Making a difference

The Future can be mapped and analyzed like any other system.  However, being able to reveal important strands of the future is only the beginning.

I have spent the last thirty years researching how the future works – analyzing it as a system just like any other.  Back in the 1980s I developed an early version of techniques that these days around the world are used to analyze how social systems – whether corporations or governments or countries or economies – are most likely to develop, adapt to changes, and react to pressures.

When someone analyzes such hidden “system-dynamics” for a given organization or global system they are, in effect, decoding important strands of its future.

As a result, these days the most common question that leaders of corporations, government bodies, and global institutions tend to ask me is: “Can you tell us our future?”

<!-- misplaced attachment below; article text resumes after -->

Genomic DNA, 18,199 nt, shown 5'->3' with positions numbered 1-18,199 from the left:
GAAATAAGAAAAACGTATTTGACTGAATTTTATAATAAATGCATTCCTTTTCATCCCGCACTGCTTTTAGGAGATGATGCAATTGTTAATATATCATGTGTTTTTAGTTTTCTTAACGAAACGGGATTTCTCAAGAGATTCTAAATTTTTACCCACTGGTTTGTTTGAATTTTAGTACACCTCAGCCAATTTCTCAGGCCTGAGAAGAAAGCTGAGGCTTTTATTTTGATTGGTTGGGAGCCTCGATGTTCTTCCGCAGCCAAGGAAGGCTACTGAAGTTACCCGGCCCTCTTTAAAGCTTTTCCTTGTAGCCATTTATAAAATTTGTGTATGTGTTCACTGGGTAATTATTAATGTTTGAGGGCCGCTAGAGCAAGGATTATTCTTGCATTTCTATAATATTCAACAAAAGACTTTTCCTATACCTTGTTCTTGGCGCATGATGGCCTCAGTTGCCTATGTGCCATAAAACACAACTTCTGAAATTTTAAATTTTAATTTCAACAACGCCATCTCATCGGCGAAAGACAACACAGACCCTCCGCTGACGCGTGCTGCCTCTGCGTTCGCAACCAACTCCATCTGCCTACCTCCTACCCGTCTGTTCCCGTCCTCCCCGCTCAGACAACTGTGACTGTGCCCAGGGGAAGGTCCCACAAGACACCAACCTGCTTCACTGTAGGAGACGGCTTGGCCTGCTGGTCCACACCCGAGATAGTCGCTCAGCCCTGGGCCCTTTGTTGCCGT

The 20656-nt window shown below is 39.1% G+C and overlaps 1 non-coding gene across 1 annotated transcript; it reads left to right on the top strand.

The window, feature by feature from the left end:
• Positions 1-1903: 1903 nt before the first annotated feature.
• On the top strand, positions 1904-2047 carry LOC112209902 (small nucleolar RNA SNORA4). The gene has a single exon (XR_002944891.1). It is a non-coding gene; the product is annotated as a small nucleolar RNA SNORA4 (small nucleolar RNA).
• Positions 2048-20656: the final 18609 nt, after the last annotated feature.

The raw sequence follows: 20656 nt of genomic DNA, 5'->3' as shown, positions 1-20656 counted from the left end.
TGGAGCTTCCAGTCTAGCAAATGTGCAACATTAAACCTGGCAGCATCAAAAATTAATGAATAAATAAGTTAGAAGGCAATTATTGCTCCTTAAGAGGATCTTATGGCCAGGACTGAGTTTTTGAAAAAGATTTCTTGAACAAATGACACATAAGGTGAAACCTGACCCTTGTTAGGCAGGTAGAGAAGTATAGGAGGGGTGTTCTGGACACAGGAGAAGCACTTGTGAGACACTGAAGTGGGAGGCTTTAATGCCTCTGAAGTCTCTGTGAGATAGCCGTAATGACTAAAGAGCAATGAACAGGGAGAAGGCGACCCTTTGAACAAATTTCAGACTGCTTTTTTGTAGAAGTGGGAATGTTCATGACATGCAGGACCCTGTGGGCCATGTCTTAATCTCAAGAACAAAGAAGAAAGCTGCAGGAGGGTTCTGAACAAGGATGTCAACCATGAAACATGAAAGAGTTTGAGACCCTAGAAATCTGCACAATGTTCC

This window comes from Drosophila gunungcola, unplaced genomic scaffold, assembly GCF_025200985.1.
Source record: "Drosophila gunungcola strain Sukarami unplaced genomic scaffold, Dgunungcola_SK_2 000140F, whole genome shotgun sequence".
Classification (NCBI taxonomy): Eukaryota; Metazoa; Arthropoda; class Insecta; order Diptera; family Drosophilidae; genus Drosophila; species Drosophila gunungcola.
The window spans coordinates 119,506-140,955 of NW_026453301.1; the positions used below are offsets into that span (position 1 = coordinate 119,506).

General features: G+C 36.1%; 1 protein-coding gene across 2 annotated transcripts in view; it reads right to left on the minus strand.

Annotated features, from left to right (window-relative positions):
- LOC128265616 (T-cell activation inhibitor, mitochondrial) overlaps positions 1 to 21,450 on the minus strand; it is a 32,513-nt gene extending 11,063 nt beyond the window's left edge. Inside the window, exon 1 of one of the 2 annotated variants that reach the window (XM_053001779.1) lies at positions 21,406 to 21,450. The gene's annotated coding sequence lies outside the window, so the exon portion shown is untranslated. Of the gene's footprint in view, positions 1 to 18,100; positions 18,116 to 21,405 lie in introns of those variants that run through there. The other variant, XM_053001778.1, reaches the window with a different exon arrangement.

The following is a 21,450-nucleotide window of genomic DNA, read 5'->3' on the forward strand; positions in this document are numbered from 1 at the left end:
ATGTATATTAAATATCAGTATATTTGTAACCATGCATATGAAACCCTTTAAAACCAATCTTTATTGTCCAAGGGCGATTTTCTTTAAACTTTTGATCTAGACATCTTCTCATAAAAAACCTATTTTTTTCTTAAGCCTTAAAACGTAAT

The simple answer is: “Some important parts of it, yes.”  But I am afraid that such a simple response is the correct answer to the wrong question.

It turns out that the techniques for unraveling the dynamics of a social system – once you have first cracked the code – can with enough time and effort be taught to anyone who is interested.  Difficult though it can be, decoding the future is not actually the hardest part of the analysis.

What is even harder is working out how to improve on that likely outcome; in other words, how to do something that actually makes a difference.

In my experience, there is a particular type of person that – as soon as they understand enough of the probable future to see that there are problems looming – feels a passion to change what otherwise is likely to happen if things largely just carry on in the direction they are headed.  These people’s immediate instinct is to make a difference.  They at once feel a responsibility to change the future into something better.

What these (potential) leaders often do not realize is that they can only do that by Breaking the Rules.